Banque Populaire du Rwanda (BPR) is locked in a Rwf 600 million lawsuit with Nyamasheke district, where the former is challenging the legal grounds on which lower courts based to give them a hefty fine.
The fine arises from a contractor who failed to deliver on a project for the district for which the former had a performance guarantee from the bank.
According to the file, the issues started in 2008 when BPR gave a performance guarantee worth Rwf19,935,235 to Hategeka Consult & TP, a company contracted to construct school facilities in Nyamasheke.
In addition, the bank also paid the company an advance payment of Rwf39,870,470 (20% of the value of the tender which was Rwf199,352,352).
However, the company did not honor the contract with the district, as it abandoned the unfinished work.
As a result, the district terminated the contract in 2010 and asked BPR to refund the money given to the Hategeka Consult & TP, but the bank was apparently not responsive.
Consequently, the district dragged BPR to courts in 2019, and here, the Commercial Court ordered the bank to not only refund the money, but also pay compensation for having delayed the refund.
The cumulative compensation came to Rwf639,923,932, since the court based its decision on article 78 of the 2007 Public Procurement Law which stipulates that in case the contract is not fully or well executed, the Bank or authorized financial institution shall be obliged to give to the procuring entity all the amount of the performance security upon claim by the latter within ten working days from the receipt of such a claim.
And in case of delays, “The Bank or authorized financial institution shall also be obliged to pay an additional interest of one percent (1%) for every day of payment delay.”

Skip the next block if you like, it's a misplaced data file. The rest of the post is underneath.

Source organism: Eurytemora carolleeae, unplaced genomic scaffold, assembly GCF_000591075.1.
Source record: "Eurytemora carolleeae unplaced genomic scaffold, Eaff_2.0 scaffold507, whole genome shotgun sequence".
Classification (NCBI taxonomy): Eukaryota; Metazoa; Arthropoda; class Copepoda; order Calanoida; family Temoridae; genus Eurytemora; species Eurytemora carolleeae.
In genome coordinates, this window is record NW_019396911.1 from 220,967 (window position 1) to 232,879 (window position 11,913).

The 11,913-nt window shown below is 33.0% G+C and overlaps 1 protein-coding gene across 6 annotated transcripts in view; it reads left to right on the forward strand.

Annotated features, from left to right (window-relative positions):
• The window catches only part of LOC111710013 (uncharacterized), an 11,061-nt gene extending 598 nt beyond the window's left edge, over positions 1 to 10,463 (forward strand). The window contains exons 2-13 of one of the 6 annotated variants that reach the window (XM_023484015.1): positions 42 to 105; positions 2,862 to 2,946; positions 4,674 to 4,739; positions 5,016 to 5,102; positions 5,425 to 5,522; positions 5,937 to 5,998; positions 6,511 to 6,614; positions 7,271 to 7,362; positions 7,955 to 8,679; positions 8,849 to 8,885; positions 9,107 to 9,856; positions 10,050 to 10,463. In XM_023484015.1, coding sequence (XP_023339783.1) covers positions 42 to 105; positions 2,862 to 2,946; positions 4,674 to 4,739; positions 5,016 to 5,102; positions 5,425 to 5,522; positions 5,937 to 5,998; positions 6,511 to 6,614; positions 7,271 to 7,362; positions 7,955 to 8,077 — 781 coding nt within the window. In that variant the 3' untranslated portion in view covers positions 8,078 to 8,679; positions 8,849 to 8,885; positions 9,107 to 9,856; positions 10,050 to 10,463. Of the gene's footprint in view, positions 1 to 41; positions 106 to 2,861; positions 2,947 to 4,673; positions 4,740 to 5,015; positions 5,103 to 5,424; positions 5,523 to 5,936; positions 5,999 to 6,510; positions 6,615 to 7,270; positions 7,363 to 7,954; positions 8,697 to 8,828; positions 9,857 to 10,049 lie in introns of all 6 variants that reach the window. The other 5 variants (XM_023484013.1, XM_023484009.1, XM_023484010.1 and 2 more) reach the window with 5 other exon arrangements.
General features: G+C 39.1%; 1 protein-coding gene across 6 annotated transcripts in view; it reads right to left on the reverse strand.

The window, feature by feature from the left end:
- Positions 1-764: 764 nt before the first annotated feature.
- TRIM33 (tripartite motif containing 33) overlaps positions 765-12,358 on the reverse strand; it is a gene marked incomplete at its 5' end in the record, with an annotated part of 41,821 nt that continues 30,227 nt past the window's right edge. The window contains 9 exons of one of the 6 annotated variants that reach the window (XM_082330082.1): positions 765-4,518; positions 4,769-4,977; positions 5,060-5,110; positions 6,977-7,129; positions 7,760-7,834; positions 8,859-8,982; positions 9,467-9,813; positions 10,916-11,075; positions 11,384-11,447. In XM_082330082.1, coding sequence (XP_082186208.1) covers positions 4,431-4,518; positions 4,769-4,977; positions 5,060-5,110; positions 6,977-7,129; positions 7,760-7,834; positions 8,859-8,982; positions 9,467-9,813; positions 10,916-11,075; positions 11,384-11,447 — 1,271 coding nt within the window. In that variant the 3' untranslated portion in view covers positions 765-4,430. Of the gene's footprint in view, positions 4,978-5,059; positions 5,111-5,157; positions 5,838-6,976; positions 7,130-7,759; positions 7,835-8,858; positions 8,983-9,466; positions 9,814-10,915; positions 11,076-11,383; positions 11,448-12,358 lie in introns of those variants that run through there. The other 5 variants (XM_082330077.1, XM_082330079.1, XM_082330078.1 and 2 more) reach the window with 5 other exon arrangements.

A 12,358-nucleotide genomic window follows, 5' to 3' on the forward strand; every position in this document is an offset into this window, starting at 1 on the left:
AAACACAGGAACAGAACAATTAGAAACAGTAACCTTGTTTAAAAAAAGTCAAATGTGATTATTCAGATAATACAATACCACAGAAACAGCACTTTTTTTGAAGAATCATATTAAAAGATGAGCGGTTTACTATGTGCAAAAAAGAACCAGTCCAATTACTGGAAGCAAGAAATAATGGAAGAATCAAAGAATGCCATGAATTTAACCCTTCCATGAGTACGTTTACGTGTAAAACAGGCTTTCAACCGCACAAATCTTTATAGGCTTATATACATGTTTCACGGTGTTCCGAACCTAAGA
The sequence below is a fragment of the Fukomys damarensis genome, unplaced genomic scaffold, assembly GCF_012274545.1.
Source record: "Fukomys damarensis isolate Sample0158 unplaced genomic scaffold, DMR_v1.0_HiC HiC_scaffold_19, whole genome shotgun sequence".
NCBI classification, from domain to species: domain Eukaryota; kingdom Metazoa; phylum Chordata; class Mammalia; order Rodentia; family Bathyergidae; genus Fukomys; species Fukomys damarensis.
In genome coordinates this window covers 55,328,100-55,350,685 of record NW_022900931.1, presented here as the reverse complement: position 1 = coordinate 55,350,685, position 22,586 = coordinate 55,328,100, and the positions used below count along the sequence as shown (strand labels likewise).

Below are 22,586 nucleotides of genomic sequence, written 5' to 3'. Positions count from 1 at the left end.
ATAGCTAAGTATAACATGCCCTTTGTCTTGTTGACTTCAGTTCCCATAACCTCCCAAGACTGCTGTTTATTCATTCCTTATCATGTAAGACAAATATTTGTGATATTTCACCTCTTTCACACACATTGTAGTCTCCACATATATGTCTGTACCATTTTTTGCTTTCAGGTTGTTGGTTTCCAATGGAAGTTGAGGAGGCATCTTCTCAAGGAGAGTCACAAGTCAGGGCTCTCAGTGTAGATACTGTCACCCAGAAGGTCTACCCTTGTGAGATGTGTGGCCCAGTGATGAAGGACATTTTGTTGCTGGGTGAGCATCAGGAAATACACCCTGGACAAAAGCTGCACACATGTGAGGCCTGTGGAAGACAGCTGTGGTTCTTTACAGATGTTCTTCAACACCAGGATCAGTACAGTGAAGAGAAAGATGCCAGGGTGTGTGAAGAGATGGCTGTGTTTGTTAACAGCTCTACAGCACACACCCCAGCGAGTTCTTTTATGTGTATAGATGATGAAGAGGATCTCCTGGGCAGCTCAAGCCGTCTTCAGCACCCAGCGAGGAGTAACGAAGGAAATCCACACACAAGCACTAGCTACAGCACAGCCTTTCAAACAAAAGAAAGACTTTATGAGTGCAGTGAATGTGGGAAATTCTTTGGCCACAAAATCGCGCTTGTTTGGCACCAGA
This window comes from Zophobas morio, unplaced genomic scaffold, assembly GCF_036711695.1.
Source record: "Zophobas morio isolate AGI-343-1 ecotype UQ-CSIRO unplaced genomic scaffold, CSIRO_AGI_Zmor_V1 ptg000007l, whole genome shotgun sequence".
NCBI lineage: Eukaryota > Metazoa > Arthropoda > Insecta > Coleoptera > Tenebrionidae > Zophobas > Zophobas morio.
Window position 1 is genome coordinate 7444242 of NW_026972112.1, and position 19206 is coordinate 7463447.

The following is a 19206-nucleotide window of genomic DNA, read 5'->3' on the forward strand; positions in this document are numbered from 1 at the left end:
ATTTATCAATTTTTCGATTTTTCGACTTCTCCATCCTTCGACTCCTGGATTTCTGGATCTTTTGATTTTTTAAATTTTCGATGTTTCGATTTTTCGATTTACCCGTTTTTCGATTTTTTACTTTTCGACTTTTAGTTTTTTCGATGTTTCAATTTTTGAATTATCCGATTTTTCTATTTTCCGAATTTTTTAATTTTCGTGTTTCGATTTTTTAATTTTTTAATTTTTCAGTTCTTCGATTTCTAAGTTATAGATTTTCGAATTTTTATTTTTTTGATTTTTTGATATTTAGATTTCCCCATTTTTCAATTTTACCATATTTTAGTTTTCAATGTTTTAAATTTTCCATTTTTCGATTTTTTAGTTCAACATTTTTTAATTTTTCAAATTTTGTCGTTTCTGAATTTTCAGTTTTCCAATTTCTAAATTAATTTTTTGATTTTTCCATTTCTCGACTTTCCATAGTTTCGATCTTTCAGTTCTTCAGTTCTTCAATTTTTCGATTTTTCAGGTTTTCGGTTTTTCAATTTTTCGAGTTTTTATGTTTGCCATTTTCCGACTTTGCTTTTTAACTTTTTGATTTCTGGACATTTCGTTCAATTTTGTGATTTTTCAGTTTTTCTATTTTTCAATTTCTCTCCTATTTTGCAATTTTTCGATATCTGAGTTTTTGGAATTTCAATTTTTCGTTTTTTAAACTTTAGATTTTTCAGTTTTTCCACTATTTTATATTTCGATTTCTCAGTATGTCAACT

In this case, BPR was ordered to pay an additional interest charge of 1 percent accumulated for 3,330 days (approximately nine and a half years).
From the time that the judgment was issued, the two parties have tussled it out in different courts including the Commercial High Court and the Court of Appeal.
Now the case is before the Supreme Court, where BPR is challenging the laws that were used in awarding them the fines.
Addressing Supreme Court judges on Monday, September 12, Joseph Mugire, the Legal and Collateral Manager at BPR said the public procurement law used to penalize the bank contradicts article 146 of the law governing contracts which stipulates that:
“Damages for breach of contract may be provided for in the contract but at a reasonable amount based on the actual or potential loss in case of breach of contract or in case of difficulty in providing evidence of the loss.”
Here, he told the court that the fines slapped against the ban were “excessive.”
He requested court to refer to the constitution – in its Article 95 which sets in place the hierarchy of laws.
“In the hierarchy of laws, the Constitution reigns supreme over any other laws and it should be the one to be considered,” he said.
In his submissions to court, Fiate Cyubahiro, the lawyer representing Nyamasheke said article 78 of the 2007 Public Procurement Law does not contradict the constitution, and even if it was, the argument concerning it should be presented to court as a petition on its own, not as part of an ongoing case.
The Supreme Court will pronounce its judgment in regards to the case on the 7th of next month.